Thursday, 9 August 2018
Mr GEPP (Northern Victoria) (18:22:18) — It is with pleasure that I also rise to speak on the Racing Amendment (Integrity and Disciplinary Structures) Bill 2018. Like the previous speaker, I also am a consumer, and an active one, of the racing industry. I have been a fan of the racing industry for many a long year, including owning a couple of horses myself, or certainly a part share rather than one outright. Generally the hair that last crosses the line is the bit that I own.
Mr Mulino — It all counts.
Mr GEPP — It does all count indeed, Mr Mulino. But it is with great pleasure that I do rise to speak on this bill because the racing industry contributes so much to all of Victoria, including almost $3 billion to the Victorian economy. Some 29 000 people are employed directly around the state, and when you factor in participants and volunteers that number expands to some 114 000 people across many areas, particularly in regional areas, which is probably a good segue at this point just to talk a little bit about what it means to my electorate of Northern Victoria Region.
I will come back to the purpose of the bill about maintaining those standards of integrity in Victorian racing, but of course northern Victoria has a great and proud history and heritage, whether it be thoroughbred, harness or greyhound racing. For example, just in the last month it has been my pleasure to announce a number of different grants across the region to our many racing clubs, such as $83 000 to the Shepparton Greyhound Racing Club for works and upgrades at the Kialla Raceway; $54 000 to the Mildura Racing Club for their most recent cup day event, which was a great success; and $6500 to the Cobram and District Harness Racing Club to support their Community Pink Ribbon Ladies Day.
It is important that we acknowledge the importance of the racing fixture, the calendar, not just in terms of professional sport but in bringing those communities together. I will just talk very briefly about the Cobram Harness Racing Club, the work they did on the Community Pink Ribbon Ladies Day and how that has such a spin‑off benefit to the broader community. Of course we have many other tracks around Northern Victoria Region, be it for greyhound racing at places like Bendigo’s Lords Raceway and Kialla Park in Shepparton; harness racing, a great tradition in northern Victoria, at places like Mildura, Bendigo, Cobram, Boort, Gunbower and Echuca, to name a few, but importantly in Kilmore, which is home to what is probably one of the greatest ever harness racing horses in this state’s history, Popular Alm; and of course there are many thoroughbred racing tracks right across northern Victoria, and they are critical to that local economy.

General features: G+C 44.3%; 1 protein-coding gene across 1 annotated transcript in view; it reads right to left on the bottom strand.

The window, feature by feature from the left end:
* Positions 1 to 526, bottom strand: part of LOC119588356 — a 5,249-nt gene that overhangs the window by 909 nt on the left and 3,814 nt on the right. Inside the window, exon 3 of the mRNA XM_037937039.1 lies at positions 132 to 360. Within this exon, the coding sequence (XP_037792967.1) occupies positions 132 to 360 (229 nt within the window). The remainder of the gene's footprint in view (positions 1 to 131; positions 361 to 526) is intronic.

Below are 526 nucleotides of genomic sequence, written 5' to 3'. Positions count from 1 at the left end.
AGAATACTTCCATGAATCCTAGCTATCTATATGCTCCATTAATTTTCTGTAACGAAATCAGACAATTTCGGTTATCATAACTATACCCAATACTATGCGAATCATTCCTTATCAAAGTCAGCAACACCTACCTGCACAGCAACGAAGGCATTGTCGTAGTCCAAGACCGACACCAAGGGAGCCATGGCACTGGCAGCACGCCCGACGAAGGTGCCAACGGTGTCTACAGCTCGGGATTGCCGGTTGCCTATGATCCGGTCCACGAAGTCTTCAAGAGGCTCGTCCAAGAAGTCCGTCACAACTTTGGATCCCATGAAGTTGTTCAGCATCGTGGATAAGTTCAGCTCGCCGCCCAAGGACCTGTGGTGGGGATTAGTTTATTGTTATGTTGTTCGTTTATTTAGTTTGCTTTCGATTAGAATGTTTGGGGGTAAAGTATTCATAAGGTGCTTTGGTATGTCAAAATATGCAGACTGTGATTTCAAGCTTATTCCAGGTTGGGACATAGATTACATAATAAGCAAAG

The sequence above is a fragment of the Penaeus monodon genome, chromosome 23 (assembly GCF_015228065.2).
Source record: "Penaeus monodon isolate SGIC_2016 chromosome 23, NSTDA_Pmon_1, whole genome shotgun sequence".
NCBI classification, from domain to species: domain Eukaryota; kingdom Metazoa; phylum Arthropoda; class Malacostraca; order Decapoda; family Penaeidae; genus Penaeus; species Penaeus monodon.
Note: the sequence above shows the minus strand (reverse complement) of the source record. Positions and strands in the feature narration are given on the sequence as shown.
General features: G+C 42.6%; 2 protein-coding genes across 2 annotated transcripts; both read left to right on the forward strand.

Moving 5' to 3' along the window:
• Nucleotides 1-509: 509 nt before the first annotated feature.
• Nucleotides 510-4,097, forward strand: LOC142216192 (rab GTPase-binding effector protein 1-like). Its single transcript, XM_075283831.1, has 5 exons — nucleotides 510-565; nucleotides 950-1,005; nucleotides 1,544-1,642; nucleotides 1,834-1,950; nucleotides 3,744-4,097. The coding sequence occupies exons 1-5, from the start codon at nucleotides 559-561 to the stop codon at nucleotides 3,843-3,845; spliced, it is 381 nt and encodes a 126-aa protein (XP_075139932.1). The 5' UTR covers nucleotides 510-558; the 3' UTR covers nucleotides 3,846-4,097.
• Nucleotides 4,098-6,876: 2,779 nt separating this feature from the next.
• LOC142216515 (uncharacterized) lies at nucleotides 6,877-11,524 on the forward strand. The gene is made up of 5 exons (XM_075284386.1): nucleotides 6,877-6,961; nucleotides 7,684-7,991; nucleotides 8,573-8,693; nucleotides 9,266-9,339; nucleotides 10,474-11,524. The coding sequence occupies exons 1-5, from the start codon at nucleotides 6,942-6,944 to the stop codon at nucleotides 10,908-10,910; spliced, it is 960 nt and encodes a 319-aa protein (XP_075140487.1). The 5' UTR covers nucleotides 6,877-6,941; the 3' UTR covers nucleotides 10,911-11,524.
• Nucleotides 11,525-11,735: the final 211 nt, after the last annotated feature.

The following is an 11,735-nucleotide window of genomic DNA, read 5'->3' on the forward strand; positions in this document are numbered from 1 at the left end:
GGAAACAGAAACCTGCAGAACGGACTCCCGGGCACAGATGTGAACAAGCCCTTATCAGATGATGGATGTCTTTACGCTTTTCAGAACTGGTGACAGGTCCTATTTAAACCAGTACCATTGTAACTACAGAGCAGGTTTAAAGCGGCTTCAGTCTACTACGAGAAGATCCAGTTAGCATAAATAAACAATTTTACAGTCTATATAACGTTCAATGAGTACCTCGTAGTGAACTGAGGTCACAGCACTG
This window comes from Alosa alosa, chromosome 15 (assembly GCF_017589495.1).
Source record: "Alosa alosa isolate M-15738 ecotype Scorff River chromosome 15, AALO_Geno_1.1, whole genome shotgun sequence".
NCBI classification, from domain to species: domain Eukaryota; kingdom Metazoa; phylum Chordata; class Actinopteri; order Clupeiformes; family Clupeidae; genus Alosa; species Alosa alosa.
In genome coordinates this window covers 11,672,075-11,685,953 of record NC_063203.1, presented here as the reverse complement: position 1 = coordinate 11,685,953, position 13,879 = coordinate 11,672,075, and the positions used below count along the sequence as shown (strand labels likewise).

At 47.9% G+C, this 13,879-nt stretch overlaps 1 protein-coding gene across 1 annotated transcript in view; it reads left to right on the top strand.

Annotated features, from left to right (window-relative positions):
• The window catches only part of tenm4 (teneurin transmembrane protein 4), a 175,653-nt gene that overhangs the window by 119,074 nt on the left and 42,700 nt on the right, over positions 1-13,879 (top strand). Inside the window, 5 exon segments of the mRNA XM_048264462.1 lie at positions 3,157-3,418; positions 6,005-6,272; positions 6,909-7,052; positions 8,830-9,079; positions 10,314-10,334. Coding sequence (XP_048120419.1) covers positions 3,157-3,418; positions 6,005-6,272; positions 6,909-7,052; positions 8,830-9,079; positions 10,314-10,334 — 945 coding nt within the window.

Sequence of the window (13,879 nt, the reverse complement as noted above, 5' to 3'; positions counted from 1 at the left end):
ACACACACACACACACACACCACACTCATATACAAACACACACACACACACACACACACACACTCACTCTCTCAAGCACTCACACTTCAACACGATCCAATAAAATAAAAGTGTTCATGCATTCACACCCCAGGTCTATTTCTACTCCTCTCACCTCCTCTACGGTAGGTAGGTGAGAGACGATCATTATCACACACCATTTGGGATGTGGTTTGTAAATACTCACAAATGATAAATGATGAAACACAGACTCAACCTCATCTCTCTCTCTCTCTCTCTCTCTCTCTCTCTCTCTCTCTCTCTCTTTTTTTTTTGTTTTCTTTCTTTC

It is important when we have such a big industry that it does possess the highest possible standards of integrity, and that is what this bill ensures. It puts in place the right framework to ensure that integrity is at the forefront. We see and hear all the time about criminal elements et cetera that seek to infiltrate professional sport — and it is not just harness racing, greyhound racing or thoroughbred racing; we are talking about cricket, football and any number of different sports — so it is really important when we have an industry as big as this one in our state that we have got the right framework in place. We believe that this bill will provide an independent oversight of the performance of integrity‑related functions by the various industry regulatory bodies to ensure that integrity is not compromised by commercial interests or other factors.
Mr Ondarchie in his contribution referred to some of the more recent examples of issues in our racing industry which we do not want repeated, and we believe that these measures will strengthen those arrangements to, as best as we possibly can, weed out those undesirable elements that often try to infiltrate not only racing but other professional sporting arrangements. This bill will provide for an independent, robust and transparent disciplinary framework that will, we believe, hold industry participants and regulatory bodies to account. It is one thing to actually put the framework and rules in place, but it is also important to be able to hold those who are to apply the rules and regulations to account for their own performance.